In response to Sheryl Sandberg’s call for women to Lean In, law professor at Georgetown University and fellow at the New America Foundation Rosa Brooks offers a Manifestus for the Rest of Us. Because, as she explains, leaning in will kill us and we won’t even be better off for it, collectively or individually. (h/t LS)

If you’re like me, reading Elizabeth Kolbert’s account of taking the SAT as an adult will get those long-lost standardized test anxieties flowing just like you were a teenager again. (I also began prematurely dreading this ritual for my own daughter—who is not even five).

Laura Flanders writes in Yes! Magazine: “Can you be a revolutionary and a mayor? Chokwe Lumumba—who spent eight months as mayor of Jackson, Mississippi, before he died this Tuesday—did his best to be both.” See Flanders’ recent interview (one of his very last before his sudden heart attack) with this veteran of the ’60s Black Power movement and stalwart crusader for racial justice and for political and economic democracy.

Finally, a couple maps to check out. First—here’s a map of how much of the wealth created in each US state since 1979 has gone to the richest 1 percent. It appears the wealthiest at the top are doing pretty well in WA and OR (h/t Fuse). Then there’s this: Each state’s favorite band. I knew NJ would be Springsteen. But some of the others baffle me! (To be clear, these aren’t necessarily the most-listened-to bands in each state, but rather the bands that have unusually high, geographically distinctive support in each state.)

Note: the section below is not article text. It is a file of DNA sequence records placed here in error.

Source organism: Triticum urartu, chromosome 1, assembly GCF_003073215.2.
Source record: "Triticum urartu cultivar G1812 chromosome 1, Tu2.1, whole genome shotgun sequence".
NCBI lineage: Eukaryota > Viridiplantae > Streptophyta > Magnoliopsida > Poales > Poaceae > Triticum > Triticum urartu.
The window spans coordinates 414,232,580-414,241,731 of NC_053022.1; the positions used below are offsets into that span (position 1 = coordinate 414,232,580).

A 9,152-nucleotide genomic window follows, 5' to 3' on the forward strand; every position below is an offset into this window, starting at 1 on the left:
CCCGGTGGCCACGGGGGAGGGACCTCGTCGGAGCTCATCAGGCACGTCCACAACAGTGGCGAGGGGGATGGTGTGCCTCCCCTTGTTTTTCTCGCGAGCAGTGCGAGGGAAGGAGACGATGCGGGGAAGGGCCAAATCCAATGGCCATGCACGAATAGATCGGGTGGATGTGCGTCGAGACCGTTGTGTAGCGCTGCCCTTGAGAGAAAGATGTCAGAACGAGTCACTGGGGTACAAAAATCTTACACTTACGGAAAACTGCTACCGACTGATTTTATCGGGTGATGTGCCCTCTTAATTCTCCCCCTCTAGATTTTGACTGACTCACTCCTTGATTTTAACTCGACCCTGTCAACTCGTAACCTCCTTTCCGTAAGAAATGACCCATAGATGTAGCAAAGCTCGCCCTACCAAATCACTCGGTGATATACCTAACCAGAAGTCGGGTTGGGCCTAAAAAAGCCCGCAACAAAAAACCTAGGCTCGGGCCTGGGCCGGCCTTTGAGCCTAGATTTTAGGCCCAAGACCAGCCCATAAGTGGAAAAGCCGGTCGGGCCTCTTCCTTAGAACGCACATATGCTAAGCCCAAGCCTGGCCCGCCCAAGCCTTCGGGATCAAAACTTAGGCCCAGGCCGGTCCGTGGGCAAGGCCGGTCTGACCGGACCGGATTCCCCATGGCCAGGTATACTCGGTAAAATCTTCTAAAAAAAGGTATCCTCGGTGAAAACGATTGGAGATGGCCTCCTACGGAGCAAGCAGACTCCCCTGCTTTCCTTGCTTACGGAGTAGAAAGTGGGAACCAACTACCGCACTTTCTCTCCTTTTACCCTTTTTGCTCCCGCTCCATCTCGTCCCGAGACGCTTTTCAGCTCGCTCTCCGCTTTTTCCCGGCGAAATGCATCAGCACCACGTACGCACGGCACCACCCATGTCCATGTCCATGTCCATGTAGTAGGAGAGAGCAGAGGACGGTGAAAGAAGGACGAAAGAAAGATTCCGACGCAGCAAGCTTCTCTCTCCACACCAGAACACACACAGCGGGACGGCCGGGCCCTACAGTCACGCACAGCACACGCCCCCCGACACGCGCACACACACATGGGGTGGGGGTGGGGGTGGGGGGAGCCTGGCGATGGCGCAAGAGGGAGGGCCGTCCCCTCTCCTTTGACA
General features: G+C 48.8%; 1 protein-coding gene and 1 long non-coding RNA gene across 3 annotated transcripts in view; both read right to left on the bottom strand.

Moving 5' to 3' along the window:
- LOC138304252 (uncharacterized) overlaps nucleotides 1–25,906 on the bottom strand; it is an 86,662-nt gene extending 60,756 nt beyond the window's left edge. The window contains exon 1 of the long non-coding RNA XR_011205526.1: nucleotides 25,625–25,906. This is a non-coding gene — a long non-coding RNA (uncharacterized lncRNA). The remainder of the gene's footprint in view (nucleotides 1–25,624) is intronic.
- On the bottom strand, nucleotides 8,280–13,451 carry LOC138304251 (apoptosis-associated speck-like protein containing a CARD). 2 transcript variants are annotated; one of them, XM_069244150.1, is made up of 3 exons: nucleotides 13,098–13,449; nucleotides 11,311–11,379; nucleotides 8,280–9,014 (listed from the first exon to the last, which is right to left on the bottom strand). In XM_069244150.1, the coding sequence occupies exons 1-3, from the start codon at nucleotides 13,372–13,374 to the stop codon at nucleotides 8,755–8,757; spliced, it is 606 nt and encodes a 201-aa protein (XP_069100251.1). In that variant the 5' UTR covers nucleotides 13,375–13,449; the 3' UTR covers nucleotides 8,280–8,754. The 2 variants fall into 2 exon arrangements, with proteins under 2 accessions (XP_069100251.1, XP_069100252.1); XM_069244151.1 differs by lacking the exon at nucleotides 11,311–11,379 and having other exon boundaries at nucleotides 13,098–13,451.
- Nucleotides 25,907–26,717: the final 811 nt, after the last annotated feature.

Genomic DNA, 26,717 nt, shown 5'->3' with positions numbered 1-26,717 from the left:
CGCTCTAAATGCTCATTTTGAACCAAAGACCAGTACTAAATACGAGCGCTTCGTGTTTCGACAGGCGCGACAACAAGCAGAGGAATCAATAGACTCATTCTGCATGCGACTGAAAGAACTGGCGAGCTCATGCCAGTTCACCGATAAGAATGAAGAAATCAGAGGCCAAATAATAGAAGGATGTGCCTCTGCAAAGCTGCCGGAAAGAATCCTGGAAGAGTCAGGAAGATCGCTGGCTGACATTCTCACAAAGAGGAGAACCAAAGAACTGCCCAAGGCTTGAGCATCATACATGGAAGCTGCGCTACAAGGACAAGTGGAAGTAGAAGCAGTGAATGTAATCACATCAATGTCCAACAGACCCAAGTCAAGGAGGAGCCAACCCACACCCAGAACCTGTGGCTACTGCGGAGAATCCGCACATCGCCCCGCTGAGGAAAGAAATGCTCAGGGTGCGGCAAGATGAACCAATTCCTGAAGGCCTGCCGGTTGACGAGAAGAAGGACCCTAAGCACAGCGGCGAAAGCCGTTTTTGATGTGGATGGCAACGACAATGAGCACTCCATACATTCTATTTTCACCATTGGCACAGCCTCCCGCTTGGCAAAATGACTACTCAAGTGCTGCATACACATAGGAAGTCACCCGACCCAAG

Per capita vehicle travel in the US declines for the ninth straight year.

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  • The numbers don’t lie: big pizzas are a better value.  And someone actually compiled prices for 74,476 different pizzas to prove the point.


    As a paean to both high school basketball and the often-overlooked corners of Seattle, I thoroughly enjoyed this story about Rainier Beach. It begins like so:

    Leave Pike Place Market or the Space Needle. Venture outside Capitol Hill’s collection of bars and coffeehouses and record stores and get away from the waterfront, where seagulls and cruise ship tourists wage an endless battle over endless buckets of seafood. Get away, far away, from South Lake Union’s “Local, Organic, Sustainable!” luxury apartment wasteland. Head south…

    …into the Rainier Valley, an area that, nationally, has been called the most diverse ZIP code in the country for its near equal mix of white, black, Asian, and Hispanic populations.

    Locally, it’s known as the best place to get Vietnamese food. It is perhaps less well known as an astonishingly fertile cradle of basketball talent, although it’s that, too. This is a place that has produced more current NBA players than just about any other place on Earth—as many as Brooklyn, Manhattan, and the Bronx combined. That’s where we’re going.


    A Boise State biology professor asks, “When May I Shoot a Student?”